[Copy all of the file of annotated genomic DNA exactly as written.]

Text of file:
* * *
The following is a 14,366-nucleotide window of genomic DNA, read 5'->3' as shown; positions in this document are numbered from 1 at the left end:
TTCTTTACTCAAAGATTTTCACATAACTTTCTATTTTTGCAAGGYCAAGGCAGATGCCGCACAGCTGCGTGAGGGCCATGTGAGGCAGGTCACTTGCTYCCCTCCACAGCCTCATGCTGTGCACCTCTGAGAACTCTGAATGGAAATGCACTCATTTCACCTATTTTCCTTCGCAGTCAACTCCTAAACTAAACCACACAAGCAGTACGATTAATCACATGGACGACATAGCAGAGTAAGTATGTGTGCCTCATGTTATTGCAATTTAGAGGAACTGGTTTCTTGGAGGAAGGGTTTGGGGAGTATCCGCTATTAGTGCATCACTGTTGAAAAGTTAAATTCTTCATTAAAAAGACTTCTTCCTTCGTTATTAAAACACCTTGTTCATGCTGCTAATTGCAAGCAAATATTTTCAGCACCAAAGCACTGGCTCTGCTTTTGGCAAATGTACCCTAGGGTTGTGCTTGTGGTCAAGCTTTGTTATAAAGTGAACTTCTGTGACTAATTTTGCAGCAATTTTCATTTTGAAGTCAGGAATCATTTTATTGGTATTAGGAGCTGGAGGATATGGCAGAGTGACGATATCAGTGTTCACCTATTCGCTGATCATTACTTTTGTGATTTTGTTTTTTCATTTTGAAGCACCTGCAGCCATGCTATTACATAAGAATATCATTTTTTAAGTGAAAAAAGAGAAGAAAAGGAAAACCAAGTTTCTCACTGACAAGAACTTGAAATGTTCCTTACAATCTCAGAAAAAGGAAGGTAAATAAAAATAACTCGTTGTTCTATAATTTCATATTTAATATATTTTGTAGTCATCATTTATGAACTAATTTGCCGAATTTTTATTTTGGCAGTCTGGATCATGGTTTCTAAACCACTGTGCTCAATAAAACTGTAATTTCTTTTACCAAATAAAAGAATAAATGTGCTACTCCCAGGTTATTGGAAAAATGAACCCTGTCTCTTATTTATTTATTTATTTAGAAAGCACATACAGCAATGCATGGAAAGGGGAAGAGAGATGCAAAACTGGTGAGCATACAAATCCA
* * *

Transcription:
The following is a 14,366-nucleotide window of genomic DNA, read 5'->3' as shown; positions in this document are numbered from 1 at the left end:
TTCTTTACTCAAAGATTTTCACATAACTTTCTATTTTTGCAAGGYCAAGGCAGATGCCGCACAGCTGCGTGAGGGCCATGTGAGGCAGGTCACTTGCTYCCCTCCACAGCCTCATGCTGTGCACCTCTGAGAACTCTGAATGGAAATGCACTCATTTCACCTATTTTCCTTCGCAGTCAACTCCTAAACTAAACCACACAAGCAGTACGATTAATCACATGGACGACATAGCAGAGTAAGTATGTGTGCCTCATGTTATTGCAATTTAGAGGAACTGGTTTCTTGGAGGAAGGGTTTGGGGAGTATCCGCTATTAGTGCATCACTGTTGAAAAGTTAAATTCTTCATTAAAAAGACTTCTTCCTTCGTTATTAAAACACCTTGTTCATGCTGCTAATTGCAAGCAAATATTTTCAGCACCAAAGCACTGGCTCTGCTTTTGGCAAATGTACCCTAGGGTTGTGCTTGTGGTCAAGCTTTGTTATAAAGTGAACTTCTGTGACTAATTTTGCAGCAATTTTCATTTTGAAGTCAGGAATCATTTTATTGGTATTAGGAGCTGGAGGATATGGCAGAGTGACGATATCAGTGTTCACCTATTCGCTGATCATTACTTTTGTGATTTTGTTTTTTCATTTTGAAGCACCTGCAGCCATGCTATTACATAAGAATATCATTTTTTAAGTGAAAAAAGAGAAGAAAAGGAAAACCAAGTTTCTCACTGACAAGAACTTGAAATGTTCCTTACAATCTCAGAAAAAGGAAGGTAAATAAAAATAACTCGTTGTTCTATAATTTCATATTTAATATATTTTGTAGTCATCATTTATGAACTAATTTGCCGAATTTTTATTTTGGCAGTCTGGATCATGGTTTCTAAACCACTGTGCTCAATAAAACTGTAATTTCTTTTACCAAATAAAAGAATAAATGTGCTACTCCCAGGTTATTGGAAAAATGAACCCTGTCTCTTATTTATTTATTTATTTAGAAAGCACATACAGCAATGCATGGAAAGGGGAAGAGAGATGCAAAACTGGTGAGCATACAAATCCA